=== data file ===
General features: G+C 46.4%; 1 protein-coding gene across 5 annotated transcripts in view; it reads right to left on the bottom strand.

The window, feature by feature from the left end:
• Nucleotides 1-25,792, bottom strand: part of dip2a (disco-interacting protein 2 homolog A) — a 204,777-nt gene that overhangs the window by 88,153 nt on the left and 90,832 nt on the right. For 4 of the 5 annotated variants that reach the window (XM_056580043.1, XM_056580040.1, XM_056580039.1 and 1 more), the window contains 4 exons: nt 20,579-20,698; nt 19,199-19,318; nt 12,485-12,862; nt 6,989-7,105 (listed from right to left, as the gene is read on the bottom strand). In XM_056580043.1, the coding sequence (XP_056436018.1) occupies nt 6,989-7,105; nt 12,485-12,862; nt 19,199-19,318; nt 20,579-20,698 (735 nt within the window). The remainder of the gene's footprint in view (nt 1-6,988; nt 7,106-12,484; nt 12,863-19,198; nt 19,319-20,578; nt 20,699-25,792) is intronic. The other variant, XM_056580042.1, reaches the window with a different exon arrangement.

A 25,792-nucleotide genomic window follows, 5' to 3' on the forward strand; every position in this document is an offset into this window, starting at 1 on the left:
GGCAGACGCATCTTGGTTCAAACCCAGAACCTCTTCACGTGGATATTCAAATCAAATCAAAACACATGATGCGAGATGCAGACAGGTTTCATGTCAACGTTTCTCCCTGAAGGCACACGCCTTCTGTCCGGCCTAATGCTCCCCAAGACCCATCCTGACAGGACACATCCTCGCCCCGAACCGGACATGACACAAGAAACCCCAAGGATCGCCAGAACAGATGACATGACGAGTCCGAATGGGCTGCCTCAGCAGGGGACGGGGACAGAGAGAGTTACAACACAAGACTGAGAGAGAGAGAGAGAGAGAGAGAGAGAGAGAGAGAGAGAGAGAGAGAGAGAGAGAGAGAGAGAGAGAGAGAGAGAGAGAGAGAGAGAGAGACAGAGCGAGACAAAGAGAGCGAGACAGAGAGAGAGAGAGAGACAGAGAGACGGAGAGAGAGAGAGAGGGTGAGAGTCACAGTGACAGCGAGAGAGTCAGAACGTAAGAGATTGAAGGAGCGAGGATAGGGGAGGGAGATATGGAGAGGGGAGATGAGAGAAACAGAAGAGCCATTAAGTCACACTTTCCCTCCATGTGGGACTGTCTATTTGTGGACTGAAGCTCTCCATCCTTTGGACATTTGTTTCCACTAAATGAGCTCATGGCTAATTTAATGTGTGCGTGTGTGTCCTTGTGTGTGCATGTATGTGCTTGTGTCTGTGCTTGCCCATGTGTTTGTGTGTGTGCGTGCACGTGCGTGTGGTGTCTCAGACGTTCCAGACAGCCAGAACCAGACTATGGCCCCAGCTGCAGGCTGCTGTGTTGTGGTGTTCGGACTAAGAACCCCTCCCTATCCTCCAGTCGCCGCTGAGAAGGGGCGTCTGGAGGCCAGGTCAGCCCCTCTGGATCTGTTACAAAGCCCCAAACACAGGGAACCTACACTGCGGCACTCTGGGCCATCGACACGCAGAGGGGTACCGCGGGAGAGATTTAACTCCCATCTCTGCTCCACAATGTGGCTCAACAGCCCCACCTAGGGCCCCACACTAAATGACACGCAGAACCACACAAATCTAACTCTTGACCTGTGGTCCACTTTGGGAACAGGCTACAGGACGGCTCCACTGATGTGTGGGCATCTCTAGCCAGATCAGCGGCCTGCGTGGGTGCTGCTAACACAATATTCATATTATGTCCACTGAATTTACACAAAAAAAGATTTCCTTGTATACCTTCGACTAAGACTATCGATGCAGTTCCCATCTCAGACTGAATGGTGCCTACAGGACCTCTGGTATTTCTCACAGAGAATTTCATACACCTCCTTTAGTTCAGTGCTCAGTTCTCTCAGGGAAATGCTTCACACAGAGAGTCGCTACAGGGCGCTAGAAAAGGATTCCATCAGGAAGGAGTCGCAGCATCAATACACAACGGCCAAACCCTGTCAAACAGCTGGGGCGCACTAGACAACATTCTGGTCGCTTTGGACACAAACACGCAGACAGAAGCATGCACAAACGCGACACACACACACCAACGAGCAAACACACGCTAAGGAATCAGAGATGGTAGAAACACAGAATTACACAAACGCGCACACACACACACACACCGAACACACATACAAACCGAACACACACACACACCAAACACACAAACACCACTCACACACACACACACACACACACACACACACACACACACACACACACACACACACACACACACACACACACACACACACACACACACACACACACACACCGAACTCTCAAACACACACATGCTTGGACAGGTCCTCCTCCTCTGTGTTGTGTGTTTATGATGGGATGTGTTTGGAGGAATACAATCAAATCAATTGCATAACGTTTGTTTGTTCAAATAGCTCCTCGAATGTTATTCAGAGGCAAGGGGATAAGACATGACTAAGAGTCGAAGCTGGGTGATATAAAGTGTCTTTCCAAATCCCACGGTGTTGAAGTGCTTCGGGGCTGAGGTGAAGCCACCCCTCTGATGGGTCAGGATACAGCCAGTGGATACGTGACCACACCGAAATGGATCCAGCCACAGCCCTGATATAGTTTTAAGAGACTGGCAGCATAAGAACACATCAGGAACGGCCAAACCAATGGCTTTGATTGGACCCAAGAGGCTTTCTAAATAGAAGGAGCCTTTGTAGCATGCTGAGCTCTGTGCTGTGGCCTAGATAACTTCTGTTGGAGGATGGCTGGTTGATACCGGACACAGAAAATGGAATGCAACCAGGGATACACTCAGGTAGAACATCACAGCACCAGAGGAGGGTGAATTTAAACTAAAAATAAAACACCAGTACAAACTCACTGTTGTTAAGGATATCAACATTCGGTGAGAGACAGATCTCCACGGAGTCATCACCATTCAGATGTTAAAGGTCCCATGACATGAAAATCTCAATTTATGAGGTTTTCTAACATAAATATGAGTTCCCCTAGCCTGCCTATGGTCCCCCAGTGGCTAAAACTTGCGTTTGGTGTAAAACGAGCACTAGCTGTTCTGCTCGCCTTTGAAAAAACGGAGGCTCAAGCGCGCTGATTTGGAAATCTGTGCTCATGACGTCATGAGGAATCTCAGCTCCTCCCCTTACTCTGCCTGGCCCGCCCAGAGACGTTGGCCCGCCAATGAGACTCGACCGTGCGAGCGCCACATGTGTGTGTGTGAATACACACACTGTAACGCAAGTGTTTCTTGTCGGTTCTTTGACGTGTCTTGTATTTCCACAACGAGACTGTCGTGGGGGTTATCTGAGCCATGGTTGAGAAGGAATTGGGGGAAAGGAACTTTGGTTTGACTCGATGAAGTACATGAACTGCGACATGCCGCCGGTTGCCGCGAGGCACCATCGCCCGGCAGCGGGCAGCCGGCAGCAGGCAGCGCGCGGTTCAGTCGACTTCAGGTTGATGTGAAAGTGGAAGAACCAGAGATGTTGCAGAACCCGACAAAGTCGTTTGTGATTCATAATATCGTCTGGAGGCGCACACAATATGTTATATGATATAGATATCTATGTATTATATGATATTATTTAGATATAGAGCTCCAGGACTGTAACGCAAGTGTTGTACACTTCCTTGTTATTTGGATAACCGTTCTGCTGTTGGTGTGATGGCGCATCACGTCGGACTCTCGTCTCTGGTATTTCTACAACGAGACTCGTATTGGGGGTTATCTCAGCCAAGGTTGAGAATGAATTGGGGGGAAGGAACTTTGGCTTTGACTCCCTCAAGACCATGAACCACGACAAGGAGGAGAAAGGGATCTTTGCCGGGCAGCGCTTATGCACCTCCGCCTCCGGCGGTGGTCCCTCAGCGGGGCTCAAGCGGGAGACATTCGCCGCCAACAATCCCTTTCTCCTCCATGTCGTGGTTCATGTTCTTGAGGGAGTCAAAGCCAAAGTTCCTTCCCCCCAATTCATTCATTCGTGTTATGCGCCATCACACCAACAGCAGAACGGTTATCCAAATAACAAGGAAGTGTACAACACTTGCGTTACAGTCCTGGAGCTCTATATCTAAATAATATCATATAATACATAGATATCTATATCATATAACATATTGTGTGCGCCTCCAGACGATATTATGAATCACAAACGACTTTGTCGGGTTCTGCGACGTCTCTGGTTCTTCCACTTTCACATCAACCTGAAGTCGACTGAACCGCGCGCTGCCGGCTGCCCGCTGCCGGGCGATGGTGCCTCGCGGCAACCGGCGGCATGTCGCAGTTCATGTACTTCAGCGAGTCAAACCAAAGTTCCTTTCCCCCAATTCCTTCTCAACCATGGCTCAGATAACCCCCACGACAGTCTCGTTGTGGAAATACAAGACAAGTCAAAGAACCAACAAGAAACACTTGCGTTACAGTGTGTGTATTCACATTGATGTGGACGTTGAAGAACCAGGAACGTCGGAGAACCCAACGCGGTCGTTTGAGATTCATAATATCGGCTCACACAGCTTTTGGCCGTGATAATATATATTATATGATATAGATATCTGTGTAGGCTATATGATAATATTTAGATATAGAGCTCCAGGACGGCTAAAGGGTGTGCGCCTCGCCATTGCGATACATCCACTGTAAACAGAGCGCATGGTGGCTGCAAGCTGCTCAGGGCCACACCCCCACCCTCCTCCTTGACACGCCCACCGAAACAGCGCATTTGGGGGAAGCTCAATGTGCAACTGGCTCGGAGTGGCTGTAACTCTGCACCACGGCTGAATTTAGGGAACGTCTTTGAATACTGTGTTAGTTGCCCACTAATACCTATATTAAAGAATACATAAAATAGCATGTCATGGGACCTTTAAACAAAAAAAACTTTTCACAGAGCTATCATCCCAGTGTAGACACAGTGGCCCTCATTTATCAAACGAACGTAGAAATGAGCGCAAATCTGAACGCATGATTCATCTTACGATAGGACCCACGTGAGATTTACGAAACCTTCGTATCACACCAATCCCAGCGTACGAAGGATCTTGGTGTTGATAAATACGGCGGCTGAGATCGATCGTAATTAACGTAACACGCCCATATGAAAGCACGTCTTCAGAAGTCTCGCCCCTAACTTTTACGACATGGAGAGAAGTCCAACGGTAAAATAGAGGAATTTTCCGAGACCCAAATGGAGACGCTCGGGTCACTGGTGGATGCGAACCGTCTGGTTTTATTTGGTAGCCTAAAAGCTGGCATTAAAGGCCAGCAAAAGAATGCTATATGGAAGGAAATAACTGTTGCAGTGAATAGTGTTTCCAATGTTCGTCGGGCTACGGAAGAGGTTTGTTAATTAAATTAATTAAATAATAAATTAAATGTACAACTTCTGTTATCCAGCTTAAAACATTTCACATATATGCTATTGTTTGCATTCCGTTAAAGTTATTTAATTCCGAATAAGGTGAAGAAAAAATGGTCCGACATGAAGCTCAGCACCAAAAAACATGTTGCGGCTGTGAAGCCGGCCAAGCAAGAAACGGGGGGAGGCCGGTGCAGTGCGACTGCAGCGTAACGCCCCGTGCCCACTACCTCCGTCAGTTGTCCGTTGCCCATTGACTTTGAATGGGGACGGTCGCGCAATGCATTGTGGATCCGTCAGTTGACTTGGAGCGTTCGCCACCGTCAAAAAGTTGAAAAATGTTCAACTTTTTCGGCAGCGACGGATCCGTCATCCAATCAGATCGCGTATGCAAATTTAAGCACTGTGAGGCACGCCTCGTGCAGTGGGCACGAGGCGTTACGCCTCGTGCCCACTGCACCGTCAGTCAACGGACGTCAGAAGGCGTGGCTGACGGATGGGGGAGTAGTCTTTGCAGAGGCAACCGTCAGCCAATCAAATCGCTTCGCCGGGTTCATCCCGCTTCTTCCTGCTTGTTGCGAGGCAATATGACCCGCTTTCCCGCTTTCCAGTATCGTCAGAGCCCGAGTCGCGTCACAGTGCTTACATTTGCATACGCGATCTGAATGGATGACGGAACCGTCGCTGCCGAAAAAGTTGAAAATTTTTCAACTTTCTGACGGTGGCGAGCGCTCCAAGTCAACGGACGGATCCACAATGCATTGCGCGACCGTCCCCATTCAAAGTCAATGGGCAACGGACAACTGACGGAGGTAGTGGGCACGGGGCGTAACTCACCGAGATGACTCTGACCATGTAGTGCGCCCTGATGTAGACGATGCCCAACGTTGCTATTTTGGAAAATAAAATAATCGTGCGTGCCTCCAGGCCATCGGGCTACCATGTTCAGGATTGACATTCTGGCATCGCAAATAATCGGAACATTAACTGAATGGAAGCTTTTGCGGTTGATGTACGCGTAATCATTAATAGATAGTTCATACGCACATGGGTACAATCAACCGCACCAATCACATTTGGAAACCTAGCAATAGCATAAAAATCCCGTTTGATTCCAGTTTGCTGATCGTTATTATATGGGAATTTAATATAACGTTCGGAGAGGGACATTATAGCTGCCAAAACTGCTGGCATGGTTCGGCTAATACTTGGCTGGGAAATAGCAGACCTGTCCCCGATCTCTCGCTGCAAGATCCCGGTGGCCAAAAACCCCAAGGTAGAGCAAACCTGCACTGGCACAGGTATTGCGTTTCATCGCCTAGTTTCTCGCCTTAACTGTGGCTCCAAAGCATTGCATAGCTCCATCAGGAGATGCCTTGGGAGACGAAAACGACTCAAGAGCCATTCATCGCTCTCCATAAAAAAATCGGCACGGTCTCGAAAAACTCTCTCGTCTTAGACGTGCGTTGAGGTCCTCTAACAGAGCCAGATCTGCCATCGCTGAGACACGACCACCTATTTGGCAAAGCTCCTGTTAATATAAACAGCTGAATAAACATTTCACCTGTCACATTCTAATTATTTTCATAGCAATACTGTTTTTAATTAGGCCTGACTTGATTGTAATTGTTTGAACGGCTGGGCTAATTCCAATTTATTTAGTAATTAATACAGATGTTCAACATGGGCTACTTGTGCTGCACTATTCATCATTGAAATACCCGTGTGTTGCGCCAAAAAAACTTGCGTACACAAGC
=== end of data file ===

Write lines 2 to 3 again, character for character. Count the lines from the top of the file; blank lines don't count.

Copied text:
The window, feature by feature from the left end:
• Nucleotides 1-25,792, bottom strand: part of dip2a (disco-interacting protein 2 homolog A) — a 204,777-nt gene that overhangs the window by 88,153 nt on the left and 90,832 nt on the right. For 4 of the 5 annotated variants that reach the window (XM_056580043.1, XM_056580040.1, XM_056580039.1 and 1 more), the window contains 4 exons: nt 20,579-20,698; nt 19,199-19,318; nt 12,485-12,862; nt 6,989-7,105 (listed from right to left, as the gene is read on the bottom strand). In XM_056580043.1, the coding sequence (XP_056436018.1) occupies nt 6,989-7,105; nt 12,485-12,862; nt 19,199-19,318; nt 20,579-20,698 (735 nt within the window). The remainder of the gene's footprint in view (nt 1-6,988; nt 7,106-12,484; nt 12,863-19,198; nt 19,319-20,578; nt 20,699-25,792) is intronic. The other variant, XM_056580042.1, reaches the window with a different exon arrangement.